There is a real opportunity for technology to ease the human burden in this regard. Solutions such as smart transportations systems, autonomous cars, and richer telecommuting options could all contribute to meaningful changes.

Emerging Geographies and Aging Populations Change the Workforce

Intelwhitepaper3Economic wealth is expected to shift over time from the west to the east with the growth of the world population. Educated knowledge workers from the east, especially China and India will
form an ever larger percentage of the available work force. Projections for the U.S. labor force indicate there could be 14.6 million new nonfarm payroll jobs created between 2008 and 2018, and assuming no major immigration changes, there will only be about 9.1 million workers to fill the positions. The basic issue in the U.S. is that there are fewer young people to replace the aging Baby Boomer generation. This will leave a gap of ~5.5 million workers. Europe is facing similar challenges.

Europe and the US will need to tap new and underutilized resources to fill knowledge worker jobs. These may include a greater percentage of mature workers, women, students, transient workers, and immigrants. Globally, businesses are likely to leverage a larger percentage of workers from varied sources including contract pools, academic collaborations, open innovation challenges and crowd-sourcing.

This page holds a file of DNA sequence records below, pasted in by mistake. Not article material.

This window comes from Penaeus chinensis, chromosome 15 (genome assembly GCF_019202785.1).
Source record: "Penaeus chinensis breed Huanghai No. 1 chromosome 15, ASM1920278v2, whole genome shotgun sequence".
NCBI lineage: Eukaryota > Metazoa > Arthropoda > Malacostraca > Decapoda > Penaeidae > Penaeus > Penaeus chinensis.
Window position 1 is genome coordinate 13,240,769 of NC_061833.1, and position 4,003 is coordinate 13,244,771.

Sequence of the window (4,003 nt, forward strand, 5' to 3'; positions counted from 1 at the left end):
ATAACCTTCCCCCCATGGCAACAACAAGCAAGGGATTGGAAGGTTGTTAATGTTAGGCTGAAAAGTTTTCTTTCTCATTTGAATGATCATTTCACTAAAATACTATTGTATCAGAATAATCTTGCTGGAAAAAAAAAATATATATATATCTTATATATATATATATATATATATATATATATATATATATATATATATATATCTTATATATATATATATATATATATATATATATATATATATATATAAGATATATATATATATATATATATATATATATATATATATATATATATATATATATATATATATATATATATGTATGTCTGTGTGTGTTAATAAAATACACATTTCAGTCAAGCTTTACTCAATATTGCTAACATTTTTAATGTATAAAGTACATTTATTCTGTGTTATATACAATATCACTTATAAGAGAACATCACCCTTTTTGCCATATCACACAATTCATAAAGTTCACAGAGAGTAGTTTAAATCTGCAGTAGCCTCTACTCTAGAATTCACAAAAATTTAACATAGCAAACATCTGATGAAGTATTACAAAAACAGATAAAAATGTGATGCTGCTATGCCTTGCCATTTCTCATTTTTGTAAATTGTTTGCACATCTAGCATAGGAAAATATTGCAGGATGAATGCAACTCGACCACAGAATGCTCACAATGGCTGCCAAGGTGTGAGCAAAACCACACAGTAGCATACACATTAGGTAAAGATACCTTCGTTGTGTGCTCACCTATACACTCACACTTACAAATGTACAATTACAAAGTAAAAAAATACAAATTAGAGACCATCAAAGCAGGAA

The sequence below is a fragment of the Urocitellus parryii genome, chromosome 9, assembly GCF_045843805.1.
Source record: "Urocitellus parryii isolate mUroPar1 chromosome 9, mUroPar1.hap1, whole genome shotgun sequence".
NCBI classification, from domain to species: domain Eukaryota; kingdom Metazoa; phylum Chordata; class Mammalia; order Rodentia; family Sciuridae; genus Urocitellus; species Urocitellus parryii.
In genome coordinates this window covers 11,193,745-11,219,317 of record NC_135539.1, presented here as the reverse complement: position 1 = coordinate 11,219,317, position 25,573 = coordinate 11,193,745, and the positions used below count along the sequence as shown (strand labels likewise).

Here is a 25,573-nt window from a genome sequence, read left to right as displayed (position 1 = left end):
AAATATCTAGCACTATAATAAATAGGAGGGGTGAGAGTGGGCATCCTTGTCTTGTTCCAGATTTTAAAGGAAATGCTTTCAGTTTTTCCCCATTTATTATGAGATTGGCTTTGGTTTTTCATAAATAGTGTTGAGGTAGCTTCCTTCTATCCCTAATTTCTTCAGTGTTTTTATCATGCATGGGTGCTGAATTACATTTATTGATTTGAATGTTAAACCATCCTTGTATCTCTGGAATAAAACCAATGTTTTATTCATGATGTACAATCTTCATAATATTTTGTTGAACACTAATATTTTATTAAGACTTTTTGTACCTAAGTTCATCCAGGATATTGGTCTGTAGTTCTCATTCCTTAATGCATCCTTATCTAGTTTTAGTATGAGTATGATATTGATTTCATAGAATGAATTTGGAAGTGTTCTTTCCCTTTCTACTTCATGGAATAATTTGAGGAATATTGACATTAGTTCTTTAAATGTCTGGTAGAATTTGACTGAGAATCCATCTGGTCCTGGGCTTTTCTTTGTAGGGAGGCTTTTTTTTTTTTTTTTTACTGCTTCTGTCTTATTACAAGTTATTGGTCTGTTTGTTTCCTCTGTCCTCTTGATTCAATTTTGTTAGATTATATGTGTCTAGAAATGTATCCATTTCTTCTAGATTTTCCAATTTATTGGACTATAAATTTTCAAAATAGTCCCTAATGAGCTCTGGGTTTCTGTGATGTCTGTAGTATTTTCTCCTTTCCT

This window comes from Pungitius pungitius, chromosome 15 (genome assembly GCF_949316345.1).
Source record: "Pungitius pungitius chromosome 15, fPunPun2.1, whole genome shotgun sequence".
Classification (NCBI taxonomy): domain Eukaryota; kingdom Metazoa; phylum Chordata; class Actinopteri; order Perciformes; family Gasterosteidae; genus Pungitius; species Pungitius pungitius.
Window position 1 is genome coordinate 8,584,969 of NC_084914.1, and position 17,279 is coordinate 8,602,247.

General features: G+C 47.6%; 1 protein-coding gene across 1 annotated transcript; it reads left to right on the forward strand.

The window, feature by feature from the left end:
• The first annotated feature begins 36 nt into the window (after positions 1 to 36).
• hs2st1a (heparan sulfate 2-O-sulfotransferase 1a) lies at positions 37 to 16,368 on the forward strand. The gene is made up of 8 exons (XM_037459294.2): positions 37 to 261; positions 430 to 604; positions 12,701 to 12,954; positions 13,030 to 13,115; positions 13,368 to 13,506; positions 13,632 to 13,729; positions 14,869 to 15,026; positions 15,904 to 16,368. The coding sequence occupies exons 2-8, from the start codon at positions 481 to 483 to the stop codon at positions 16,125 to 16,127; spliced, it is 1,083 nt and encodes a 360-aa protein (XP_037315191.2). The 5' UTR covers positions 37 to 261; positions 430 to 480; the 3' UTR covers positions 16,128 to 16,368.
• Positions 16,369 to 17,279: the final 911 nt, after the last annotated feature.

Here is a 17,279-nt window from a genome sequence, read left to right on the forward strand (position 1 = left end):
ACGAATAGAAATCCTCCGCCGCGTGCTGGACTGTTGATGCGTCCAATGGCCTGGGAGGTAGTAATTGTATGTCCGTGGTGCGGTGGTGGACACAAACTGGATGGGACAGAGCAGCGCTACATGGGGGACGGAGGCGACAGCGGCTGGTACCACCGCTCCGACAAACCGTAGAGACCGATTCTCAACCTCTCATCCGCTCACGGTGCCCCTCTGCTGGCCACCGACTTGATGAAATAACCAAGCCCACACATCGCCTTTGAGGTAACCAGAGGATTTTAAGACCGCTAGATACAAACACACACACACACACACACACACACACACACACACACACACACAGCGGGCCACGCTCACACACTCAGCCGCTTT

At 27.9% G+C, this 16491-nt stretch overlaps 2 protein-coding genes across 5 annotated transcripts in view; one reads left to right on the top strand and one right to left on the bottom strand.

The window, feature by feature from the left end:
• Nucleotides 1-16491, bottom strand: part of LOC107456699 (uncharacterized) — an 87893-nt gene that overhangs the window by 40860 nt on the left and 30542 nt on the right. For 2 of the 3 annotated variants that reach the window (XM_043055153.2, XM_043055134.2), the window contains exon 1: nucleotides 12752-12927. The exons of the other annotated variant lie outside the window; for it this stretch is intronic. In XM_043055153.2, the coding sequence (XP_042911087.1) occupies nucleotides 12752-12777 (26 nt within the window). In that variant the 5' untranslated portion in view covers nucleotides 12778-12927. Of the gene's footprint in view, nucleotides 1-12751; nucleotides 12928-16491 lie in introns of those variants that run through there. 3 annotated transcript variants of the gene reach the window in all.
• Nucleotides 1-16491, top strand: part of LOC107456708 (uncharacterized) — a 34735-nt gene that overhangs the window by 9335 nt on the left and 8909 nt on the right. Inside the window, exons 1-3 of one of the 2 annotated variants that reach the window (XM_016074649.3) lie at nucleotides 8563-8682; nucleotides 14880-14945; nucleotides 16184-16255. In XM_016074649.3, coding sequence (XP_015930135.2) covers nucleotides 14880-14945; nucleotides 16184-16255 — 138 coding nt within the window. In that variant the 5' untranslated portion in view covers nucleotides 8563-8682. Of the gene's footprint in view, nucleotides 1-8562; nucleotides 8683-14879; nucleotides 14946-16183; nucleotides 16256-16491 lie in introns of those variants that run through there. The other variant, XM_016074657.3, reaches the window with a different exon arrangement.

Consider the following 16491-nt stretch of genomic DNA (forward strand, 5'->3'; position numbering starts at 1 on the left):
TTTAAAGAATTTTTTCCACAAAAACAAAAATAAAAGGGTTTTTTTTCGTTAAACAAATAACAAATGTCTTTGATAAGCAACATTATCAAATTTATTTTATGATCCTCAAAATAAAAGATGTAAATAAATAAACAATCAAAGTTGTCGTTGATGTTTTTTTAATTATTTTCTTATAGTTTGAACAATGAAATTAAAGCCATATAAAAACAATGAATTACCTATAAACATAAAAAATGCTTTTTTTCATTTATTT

Intelwhitepaper4Workers on both ends of the age spectrum will increasingly be involved in the work force. According to the World Health Organization, mature workers will be physically capable of working into their mid to late 70’s 9. It is also likely that organizations will tap the energy, enthusiasm, and insight from bright high school and college-aged students. In the US this will translate into a social phenomenon not yet witnessed, five generations working side by side.